How can the use of technology solutions increase the meaning/relevance of assessment tasks while reducing the physical burden of assessment on the faculty? For many this is the first consideration and developing strategies to address these issues are critical in encouraging adoption by the time challenged colleagues at the coalface. philip.poronnik Sep 2, 2010
    Increasing blending of teaching and research. A colleague of mine told me that when was an undergraduate at Uni he encountered a clear differentiation between the learning experience in an undergraduate course and what you did once you graduated. Undergraduate courses, he said, were all about giving the student a fully prepared set of information and explanations, which they ingested in lectures and by reading the textbook and then exercised in tutorials. Then you transitioned to research in postgraduate study where you learn't to formulate questions/hypothesis and go out to the library and lab and discover prior work and contribute your own ideas experience through publication and seminars. Today, in contrast, there is no longer such a firm dichotomy. Students in undergraduate courses are presented with research questions and pointed in the general direction of resources where they may discover the answers or gain the insights to understand the question. There is more of a continuum from the traditional education mode of school to the creative inquisitiveness of pure research. Technology has been the significant enabler of this transformation. Teaching an undergraduate class of several hundred students in this directed research paradigm would not be possible without technology aids. But education research has been the major driver in that it has informed educators of the need to increase student engagement in the learning process. Phillip.Long Sep 2, 2010
    Accountability of institutions for the educational experience of students. This is implied by the issue of retention and completion mentioned above but in more general terms Governments, societies and students are becoming more conscious of their ability to engage with the learning experience of students and consequently more critical of institutions which are seen as either less responsive to changing requirements, or perceived as making irrelevant and expensive changes. Its increasingly no longer enough that we as institutions and practitioners have confidence in the decisions we make about the teaching/learning environment, we need to be able to communicate those decisions effectively to a wide group of stakeholders in a manner that maintains their confidence in the quality of the formal education process, even as the technologies we introduce increasingly resemble the informal learning environment of modern life. Accountability is consequently linked to the integrity of the core values and identity we maintain, while technology redefines the tools and even the outcomes.
    Learning Analytics. Around the world there is growing interest and demand to understand and document the value, quality and learning achieved in higher education. The mediation of that learning through digital tools is no exception. It's being called Educational Analytics, Learning Analytics, or some variation on this theme, but whatever it's called it's anchored in the notion that learning analytics (LA) is the measurement, collection, analysis, evaluation and reporting of data about how people learn for purposes of understanding and optimising learning and the environments in which it occurs. It also extends to reflection on what type of data one can collect and use for this purpose. One way or another we need to better understand the traces of interactions and engagement students/learners have with online resources. The tide is turning away from continual introduction of new tools and instead we' need to catch up and build new constructs to understand how learning is occurring in the online world we have. Phillip.Long Sep 2, 2010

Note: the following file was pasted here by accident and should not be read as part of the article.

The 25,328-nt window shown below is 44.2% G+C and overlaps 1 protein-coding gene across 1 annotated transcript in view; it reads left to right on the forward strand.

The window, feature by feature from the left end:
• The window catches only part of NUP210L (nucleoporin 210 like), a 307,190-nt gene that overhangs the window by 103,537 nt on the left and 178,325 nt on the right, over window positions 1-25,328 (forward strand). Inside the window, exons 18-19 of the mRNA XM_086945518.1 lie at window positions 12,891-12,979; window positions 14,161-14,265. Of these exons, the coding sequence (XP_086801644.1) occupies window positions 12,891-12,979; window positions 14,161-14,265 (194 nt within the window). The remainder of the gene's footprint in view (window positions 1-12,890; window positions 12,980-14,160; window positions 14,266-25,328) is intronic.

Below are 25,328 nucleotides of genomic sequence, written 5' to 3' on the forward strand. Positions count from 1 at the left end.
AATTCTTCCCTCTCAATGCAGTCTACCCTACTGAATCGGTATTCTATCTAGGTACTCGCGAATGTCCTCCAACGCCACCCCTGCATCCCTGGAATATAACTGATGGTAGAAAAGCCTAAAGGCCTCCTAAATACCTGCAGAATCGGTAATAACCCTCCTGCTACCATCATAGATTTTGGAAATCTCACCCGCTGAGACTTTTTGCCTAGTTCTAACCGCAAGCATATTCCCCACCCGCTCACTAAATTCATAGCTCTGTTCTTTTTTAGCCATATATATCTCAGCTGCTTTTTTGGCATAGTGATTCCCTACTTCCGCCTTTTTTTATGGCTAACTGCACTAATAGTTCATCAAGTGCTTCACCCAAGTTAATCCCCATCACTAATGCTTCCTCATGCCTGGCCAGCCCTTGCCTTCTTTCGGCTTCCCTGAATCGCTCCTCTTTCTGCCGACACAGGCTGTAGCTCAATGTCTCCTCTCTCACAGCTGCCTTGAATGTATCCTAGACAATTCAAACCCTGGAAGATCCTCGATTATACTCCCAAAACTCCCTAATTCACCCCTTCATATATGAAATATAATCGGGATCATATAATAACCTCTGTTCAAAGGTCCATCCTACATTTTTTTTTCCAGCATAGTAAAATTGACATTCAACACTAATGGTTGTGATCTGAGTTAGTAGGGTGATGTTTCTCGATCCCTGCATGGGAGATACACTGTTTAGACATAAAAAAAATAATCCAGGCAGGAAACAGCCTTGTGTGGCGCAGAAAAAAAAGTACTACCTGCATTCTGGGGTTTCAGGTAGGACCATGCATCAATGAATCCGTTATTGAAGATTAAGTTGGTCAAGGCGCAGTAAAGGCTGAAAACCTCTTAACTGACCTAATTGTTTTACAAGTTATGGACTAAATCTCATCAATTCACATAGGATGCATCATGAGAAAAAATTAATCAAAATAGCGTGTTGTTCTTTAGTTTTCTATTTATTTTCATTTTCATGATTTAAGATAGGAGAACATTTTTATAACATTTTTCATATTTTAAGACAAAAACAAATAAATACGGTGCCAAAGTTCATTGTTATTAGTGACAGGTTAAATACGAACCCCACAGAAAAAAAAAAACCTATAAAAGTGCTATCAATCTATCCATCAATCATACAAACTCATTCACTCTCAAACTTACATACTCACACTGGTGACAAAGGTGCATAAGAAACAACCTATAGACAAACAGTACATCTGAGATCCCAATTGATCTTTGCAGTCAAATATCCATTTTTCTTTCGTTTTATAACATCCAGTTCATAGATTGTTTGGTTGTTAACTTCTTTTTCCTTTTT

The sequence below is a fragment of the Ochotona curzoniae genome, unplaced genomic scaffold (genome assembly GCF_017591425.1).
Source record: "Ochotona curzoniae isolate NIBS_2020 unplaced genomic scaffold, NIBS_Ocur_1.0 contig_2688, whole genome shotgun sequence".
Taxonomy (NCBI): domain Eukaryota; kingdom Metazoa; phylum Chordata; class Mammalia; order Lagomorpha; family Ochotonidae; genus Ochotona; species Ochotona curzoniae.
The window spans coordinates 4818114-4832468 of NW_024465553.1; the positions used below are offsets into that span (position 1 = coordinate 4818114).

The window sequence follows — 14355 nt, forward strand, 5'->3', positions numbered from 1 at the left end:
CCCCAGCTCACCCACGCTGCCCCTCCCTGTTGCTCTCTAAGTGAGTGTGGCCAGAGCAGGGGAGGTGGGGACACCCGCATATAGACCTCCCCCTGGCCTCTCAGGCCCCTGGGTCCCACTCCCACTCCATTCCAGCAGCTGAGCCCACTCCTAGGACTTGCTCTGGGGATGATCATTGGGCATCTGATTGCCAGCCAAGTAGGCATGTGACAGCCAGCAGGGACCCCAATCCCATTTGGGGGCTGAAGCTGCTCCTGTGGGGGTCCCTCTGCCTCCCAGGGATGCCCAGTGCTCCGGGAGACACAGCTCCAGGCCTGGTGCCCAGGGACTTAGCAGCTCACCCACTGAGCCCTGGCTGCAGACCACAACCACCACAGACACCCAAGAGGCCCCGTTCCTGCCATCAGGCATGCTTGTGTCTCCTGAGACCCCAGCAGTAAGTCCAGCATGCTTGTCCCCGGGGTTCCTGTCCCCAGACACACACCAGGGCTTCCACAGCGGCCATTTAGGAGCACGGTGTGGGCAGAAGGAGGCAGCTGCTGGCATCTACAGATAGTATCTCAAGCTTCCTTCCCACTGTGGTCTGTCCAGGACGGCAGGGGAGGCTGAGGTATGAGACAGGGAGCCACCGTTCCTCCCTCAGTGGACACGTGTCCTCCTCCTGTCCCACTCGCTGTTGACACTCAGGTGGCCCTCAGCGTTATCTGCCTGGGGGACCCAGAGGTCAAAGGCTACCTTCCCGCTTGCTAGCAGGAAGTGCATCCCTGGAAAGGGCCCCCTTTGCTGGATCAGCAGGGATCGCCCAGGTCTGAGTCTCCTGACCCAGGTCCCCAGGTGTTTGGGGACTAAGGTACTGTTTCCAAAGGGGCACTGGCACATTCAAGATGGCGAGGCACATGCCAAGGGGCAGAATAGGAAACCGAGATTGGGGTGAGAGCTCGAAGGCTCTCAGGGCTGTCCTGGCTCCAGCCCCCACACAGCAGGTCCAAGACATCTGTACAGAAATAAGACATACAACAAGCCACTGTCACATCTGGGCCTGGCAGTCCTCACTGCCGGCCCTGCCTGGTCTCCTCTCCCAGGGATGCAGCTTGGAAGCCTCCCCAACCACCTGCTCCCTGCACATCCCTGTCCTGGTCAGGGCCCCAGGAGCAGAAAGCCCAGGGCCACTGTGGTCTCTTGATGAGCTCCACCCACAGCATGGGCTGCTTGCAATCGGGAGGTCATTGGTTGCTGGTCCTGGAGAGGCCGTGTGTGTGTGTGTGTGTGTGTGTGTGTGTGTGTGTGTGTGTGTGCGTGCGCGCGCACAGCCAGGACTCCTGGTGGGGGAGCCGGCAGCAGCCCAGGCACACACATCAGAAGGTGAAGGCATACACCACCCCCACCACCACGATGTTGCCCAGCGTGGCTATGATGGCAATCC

Framework Building. The pace of technology and introductions of new tools and platforms has been thrown the learning community into disarray. We've got LMSs everywhere and PLEs emerging all around them. We're moving toward smooth cross platform access and app behaviour with the independence of location becoming extreme. As always, however, how we use these tools and capabilities lags far behind. The integration and engagement with people doing the hard yards of learning at institutions of higher education needs new attention and focus. And it's starting to come. The flailing about in the Digital Humanities may seem frustrating to some, but they're doing the work that's needed in every discipline to reconsider the academic and learning activities we've always done in the light of these new digital affordances. I'd argue that HASTAC, the Center for History and New Media, the New Media Literacies Project, & the NMC Commission on Commission on Accreditation all represent efforts to take stock and reconsider. We can't do it like we did once, where the growth curve formed a "S" and we had a plateau on which to catch our breath and reflect. John Seely Brown is right that the curve is a straight line angled steeply upwards. We are in and must remain a part of the flow, but we can float into eddies while scanning the passing torrent for a bit. We're starting to and NEED to do this. Phillip.Long Sep 2, 2010